To address problems within the New Orleans police department, Morial hired a new police chief, put more officers on the street, gave the force pay increases, and moved the citizen-complaint department out of a police precinct building. By the end of 1995, reported Mary-Margaret Larmouth in Nation's Cities Weekly, New Orleans' murder rate had dropped 18 percent, and civil-rights complaints against police officers also dropped by 30 percent. During Morial's first term in office, the crime statistics continued to plummet: the murder rate fell from a high of 424 in 1994 to 266 in 1997. At the city's housing projects, people began using the picnic tables and playgrounds again. New York Times reporter Bragg also wrote that young residents of one the city's most crime-plagued housing projects no longer slept on the floor because of stray bullets.

Earned Respect as Mayor and Organization Leader

Some of Morial's detractors pointed out that the overall violent crime rate had dropped nationwide, and that the mayor and his policies did not deserve full credit for the drop in crime in New Orleans. However, Morial remained extremely popular within the city's African American community and he easily won a re-election bid in 1998. Poll results showed that Morial had received 93 percent of the city's African American vote and 43 percent of the white vote.

In his second term, Morial continued his efforts to clean up and improve New Orleans. He focused on maintaining and re-opening many of the city's parks and recreation facilities, rebuilding and repairing historic Canal Street, and expanding the city's convention center and airport. As his second term came near its end, speculation had begun regarding Morial's plans. Morial so enjoyed his position as mayor that in 2001 he gathered enough signatures to vote on rescinding the mayoral term limit requirements, so that he could run for a third term in office. His effort did not work, however, and he soon sought other work. Ebony writer Muriel L. Whetstone asked Morial what he hoped his legacy would be. "We want to leave a mark that we took a city that was dying and we reinvigorated it, we revitalized it," Morial told the magazine. "Also that we, in a very real way, created an opportunity for the African-American community to participate in the economics of this community, and that's a tough challenge."

After leaving the mayor's office, Morial accepted a new challenge; this time one with national impact. He became president and CEO of the National Urban League in 2003. A community-based civil rights group formed in 1910, the National Urban League Morial took over had a budget of $40 million and over 100 affiliates. Great things were expected from Morial, the man who turned around the "murder capital" as New Orleans was often referred before his tenure. "Anyone who can successfully manage a city like New Orleans and turn it around like he has done demonstrates he has a capacity to lead," the National Urban League's search committee chairman, Charles Hamilton Jr., told Jet. For his part, Morial knew exactly how he wanted to lead the organization. "We are in [the] post-Civil Rights Era where the work of so many organizations is respected in history and not understood in a contemporary context, and that is going to be one of our challenges, so that people understand what our role is," he explained to Jet. From the outset, Morial set a new course for the organization, embarking on a plan he called an "Empowerment Agenda." Citing the inequality that plagued the lives of black Americans, Morial focused his agenda on educating youth, connecting blacks with meaningful employment, addressing healthcare issues in the black community, taking positive steps toward civil and racial justice, and promoting civic engagement.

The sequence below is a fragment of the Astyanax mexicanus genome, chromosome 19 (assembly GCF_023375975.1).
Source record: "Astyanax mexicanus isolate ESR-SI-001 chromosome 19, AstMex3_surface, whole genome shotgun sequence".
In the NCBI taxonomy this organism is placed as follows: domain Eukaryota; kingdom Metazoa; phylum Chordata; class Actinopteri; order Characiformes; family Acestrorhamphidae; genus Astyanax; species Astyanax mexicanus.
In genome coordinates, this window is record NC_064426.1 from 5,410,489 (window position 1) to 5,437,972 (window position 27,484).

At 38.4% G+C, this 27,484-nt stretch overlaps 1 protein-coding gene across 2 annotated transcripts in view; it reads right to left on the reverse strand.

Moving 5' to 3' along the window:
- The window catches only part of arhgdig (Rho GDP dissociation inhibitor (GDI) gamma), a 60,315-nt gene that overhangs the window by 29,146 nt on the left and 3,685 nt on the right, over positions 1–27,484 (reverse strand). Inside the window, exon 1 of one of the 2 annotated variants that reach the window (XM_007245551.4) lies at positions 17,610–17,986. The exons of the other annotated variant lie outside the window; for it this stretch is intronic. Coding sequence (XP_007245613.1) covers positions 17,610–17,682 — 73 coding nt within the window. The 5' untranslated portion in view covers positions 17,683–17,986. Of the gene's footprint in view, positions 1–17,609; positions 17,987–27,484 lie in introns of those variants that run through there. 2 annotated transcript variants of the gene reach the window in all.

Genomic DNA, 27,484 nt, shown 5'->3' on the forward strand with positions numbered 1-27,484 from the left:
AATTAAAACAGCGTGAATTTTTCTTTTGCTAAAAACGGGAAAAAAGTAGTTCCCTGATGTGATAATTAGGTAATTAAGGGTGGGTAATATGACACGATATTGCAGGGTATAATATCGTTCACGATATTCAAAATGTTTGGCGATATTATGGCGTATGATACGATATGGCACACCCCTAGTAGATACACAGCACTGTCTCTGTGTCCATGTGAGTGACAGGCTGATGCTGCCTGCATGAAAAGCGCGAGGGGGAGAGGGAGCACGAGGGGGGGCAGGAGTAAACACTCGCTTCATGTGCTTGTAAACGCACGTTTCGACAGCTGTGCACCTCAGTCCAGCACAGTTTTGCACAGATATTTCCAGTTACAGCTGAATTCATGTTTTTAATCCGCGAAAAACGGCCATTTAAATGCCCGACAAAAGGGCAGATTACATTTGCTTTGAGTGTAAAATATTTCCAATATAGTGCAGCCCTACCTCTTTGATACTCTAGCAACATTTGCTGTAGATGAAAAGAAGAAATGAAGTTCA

Black Collegian, October 2003, p. 106.

Ebony, November 1994, p. 80; August 2003, p. 28; April 12, 2004, p. 4; August 2004, p. 18.

Jet, February 21, 1994, p. 8; March 21, 1994, p. 4; June 2, 2003, p. 4; August 25, 2003, p. 4; August 23, 2004, p. 6.

Nation's Cities Weekly, November 6, 1995, p. 3.

New York Times, February 27, 1994, p. 20; March 27, 1994, p. 24; February 17, 1998, p. A10.

PR Newswire, May 10, 2002.

Washington Post, January 6, 1995, p. A21.


Marc H. Morial, (April 27, 2005).

National Urban League, (April 27, 2005).

Carol Brennan and Sara Pendergast